Category: Zen Living Written by Leo Babauta Views: 1371
Earlier this week, Eva and I hopped on a last-minute flight to take care of some family business. We each had our lightweight backpacks and nothing else, so it was a relatively easy trip.
On the flight back, I reflected on how flexible we had to be on this last-minute trip … and I realized that being flexible while traveling, and in life in general, is a capacity we’ve worked on developing.
When many people travel, they plan and prepare. Research, buy stuff, pack everything that could possibly be needed, just in case. Plans each day are drawn out, and tickets and reservations are booked. There’s absolutely nothing wrong with this (even if it results in packing a ton of stuff).
But when plans get thrown out the door by unexpected events, it cann bring a lot of frustration and anxiety. Again, there’s nothing wrong with this — it’s normal. A trip can be marred by these unexpected changes and all the frustration that comes with.
What if, instead, we could be flexible and travel through life lightly, flowing with changes?
Here are some things I’ve been working on (still a work in progress!) that have helped:
- Make plans lightly. It definitely helps to make plans. But do it with the expectation that any of them could change. Nothing is set in stone. Could you view them as fluid, while trying to stick to them as best you can?
- Stay in flow. Think of a river that flows around rocks in its path. No fuss, just flow around them. That’s how we can flow with changes — things are always changing, and we can simply flow with them, not stressing about shifting plans.
- Give yourself space. Don’t plan every minute full of activites. Allow for down time, for naps, for hanging out in a park that you happen upon. Allow time to make adjustments if needed, to rest if things are overwhelming or exhausting you. Allow space for serendipity.
- See change as an opportunity to practice flexibility. Every change can be a reason to be upset or to stress out … or it can be a wonderful chance to flow. To be at peace with how things are changing. To appreciate the beauty of what is unfolding, even if it’s unplanned. Seeing the opportunity to practice with every change is a way to bring a new view to what normally is viewed as frustrating.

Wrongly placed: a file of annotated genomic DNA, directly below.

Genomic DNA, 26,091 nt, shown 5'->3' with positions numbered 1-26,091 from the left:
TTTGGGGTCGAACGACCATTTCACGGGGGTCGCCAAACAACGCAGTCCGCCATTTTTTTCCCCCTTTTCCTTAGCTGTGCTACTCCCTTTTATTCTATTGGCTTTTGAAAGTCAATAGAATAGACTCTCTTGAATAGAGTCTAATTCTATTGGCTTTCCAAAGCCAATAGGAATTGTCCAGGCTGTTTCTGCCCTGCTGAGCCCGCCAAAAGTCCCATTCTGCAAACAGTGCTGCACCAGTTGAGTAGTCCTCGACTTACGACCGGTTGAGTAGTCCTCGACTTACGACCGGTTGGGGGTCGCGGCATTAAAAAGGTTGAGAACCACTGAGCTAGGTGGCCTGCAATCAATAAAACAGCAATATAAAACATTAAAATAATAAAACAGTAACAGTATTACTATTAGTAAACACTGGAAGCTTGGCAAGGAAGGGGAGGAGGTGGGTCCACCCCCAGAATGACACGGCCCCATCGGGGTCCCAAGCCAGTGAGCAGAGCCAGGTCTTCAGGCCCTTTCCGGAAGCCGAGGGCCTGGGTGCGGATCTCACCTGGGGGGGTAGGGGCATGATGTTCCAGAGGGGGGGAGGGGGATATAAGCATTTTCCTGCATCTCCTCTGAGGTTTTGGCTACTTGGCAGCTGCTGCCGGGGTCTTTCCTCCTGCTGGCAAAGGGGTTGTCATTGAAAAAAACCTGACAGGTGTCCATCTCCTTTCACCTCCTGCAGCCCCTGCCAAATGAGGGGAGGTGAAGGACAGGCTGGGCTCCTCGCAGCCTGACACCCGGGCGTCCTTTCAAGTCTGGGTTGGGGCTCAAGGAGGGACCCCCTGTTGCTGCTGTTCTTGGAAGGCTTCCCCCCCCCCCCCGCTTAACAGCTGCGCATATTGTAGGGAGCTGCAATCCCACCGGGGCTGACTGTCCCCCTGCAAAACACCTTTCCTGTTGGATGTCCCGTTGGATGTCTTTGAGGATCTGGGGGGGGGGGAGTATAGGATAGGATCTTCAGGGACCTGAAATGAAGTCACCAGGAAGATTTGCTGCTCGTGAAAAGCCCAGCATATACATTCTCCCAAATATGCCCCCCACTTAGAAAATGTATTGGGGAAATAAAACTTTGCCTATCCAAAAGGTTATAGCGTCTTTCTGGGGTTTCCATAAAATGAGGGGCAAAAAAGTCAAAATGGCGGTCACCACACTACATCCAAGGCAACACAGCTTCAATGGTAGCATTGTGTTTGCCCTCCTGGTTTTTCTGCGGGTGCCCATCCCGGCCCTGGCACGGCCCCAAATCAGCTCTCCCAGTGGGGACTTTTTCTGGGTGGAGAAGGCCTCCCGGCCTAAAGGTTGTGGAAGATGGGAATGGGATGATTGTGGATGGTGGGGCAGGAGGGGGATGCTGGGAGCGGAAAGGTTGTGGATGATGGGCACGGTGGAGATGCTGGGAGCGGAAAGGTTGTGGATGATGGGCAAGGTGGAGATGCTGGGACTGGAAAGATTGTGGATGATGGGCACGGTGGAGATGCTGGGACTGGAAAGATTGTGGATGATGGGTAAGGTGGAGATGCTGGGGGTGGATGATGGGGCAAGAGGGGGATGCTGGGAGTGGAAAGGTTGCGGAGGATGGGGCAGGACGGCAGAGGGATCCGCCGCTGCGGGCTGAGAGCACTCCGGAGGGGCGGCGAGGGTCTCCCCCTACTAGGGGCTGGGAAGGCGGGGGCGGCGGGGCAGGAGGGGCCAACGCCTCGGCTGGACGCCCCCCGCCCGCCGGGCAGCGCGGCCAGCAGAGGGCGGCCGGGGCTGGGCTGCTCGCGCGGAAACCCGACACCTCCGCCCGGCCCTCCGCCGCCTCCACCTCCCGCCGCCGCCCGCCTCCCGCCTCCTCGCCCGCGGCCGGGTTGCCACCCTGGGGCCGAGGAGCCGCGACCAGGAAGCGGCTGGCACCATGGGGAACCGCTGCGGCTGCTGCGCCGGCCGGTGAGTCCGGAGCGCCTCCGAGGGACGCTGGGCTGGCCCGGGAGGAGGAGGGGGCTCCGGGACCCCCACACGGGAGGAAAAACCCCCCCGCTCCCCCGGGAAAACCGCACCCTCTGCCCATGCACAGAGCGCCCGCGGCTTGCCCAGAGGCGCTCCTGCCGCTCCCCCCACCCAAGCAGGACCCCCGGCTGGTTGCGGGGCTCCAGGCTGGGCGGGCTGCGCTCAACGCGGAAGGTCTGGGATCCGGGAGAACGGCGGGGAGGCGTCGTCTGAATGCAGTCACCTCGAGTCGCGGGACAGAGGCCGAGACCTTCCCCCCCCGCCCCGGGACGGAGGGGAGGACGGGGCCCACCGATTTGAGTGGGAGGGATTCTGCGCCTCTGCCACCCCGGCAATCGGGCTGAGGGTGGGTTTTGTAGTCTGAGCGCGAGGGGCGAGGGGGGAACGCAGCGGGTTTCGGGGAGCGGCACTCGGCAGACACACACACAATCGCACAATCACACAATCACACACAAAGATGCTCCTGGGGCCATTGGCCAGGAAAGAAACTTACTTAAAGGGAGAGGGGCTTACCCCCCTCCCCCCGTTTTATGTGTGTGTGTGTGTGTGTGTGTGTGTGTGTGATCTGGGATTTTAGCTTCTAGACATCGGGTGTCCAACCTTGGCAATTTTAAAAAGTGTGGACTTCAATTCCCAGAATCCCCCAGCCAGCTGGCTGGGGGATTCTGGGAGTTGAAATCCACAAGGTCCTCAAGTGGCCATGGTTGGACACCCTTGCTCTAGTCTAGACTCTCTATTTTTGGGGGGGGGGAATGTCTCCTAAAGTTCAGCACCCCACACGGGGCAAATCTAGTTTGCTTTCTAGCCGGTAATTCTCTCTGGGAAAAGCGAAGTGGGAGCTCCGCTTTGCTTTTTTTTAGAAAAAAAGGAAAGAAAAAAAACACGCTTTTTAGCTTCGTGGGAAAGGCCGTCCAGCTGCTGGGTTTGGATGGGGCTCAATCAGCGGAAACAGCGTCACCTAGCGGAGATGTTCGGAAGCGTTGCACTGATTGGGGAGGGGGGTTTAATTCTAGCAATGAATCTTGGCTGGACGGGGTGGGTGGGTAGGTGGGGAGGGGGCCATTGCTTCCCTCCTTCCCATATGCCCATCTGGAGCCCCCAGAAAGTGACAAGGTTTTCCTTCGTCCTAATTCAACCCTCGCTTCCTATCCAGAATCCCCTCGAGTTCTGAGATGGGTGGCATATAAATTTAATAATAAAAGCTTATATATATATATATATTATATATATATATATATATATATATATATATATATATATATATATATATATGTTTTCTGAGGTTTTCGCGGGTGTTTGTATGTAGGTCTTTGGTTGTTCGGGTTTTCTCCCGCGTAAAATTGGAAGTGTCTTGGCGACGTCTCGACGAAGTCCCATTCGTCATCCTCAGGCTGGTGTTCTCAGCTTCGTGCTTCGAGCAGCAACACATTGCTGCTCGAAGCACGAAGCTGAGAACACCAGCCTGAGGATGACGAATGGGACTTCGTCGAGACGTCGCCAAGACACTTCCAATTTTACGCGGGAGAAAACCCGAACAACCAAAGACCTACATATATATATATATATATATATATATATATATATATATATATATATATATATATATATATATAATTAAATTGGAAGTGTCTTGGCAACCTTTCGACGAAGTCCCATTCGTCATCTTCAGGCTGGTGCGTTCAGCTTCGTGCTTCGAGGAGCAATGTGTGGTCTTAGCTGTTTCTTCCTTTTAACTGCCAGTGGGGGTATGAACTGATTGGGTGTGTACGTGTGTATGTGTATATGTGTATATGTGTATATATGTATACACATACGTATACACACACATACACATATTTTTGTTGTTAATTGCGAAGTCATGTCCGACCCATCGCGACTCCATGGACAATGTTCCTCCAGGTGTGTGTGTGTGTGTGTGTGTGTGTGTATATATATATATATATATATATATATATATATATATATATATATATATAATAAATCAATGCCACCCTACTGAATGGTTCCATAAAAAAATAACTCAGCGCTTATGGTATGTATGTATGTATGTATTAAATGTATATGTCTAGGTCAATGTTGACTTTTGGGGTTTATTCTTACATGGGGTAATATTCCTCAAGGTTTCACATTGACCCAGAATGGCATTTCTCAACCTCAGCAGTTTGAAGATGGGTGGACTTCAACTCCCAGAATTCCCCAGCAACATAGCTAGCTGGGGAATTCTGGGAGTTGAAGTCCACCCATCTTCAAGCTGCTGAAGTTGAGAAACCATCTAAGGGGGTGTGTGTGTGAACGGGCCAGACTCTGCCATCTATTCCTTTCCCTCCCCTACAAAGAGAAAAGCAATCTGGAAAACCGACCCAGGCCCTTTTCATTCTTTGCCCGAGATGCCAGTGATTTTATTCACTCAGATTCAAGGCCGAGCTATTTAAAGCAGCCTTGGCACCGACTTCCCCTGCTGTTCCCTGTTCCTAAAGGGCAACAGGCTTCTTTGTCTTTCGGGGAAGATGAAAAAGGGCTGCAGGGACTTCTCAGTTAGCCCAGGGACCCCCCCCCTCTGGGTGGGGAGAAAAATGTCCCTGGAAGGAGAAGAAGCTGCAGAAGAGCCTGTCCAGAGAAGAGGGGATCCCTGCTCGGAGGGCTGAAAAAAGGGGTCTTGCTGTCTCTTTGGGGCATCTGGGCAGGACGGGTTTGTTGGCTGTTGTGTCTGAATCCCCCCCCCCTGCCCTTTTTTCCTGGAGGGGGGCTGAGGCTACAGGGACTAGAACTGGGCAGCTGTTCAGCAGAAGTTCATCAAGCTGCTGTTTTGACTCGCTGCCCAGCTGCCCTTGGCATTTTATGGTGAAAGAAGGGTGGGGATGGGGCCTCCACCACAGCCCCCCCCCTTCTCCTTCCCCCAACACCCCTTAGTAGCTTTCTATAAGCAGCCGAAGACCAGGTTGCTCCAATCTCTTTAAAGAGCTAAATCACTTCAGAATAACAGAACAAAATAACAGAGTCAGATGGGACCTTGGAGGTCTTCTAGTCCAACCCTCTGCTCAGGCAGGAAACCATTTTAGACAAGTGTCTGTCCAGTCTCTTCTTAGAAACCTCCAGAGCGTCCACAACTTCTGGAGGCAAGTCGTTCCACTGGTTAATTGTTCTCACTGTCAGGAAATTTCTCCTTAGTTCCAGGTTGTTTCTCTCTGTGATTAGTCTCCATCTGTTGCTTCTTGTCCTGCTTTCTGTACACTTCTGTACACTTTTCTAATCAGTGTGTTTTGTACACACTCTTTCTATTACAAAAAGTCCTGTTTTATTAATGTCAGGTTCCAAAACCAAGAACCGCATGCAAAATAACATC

- Pack light. If you don’t have a ton of crap to haul around, changing plans is much easier. Simply grab your lightweight pack and go. If you have a lot of luggage, then every change in direction is a slog, and zigging and zagging can be exhausting. It’s a great skill to learn to pack light (read my ebook on it!) — I don’t need more than a 15L backpack for a normal trip. The trick is to learn that you don’t need most things that we normally pack — we are packing our fears, rather than learning to handle any situation without a lot of extra things.
- Recognize when you need self-care. When things do get a bit stressful, it’s a good skill to recognize this. Notice that you’re feeling frazzled, and that you could use a breather. Take a walk, take a nap, create some space to take care of yourself. This kind of self-care can make an everchanging trip so much easier, because our physical and emotional batteries are much more charged.
- No big deal. Whatever happens, see if you can let go of the “disaster mode” thinking that often happens with changes in plans. It’s No Big Deal. Not meaningful at all, just a change to be dealt with. Breathe, and figure out what needs to be done, rather than making it into an emergency.
- Find delight. When things are shifting, we can easily find the downside. And then we wring our hands about it. Or … we can find the delciousness and wonder in this new moment that life has presented to us. Where can we find the joy and delight? How can we make this an adventure?
And by the way, we can practice this in daily life, of course — not just travel. :)
Zen Habits is about finding simplicity and mindfulness in the daily chaos of our lives. It’s about clearing the clutter so we can focus on what’s important, create something amazing, find happiness. My name is Leo Babauta. I live in Davis, California with my wife and six kids, where I eat vegan food, write, run, and read. Source
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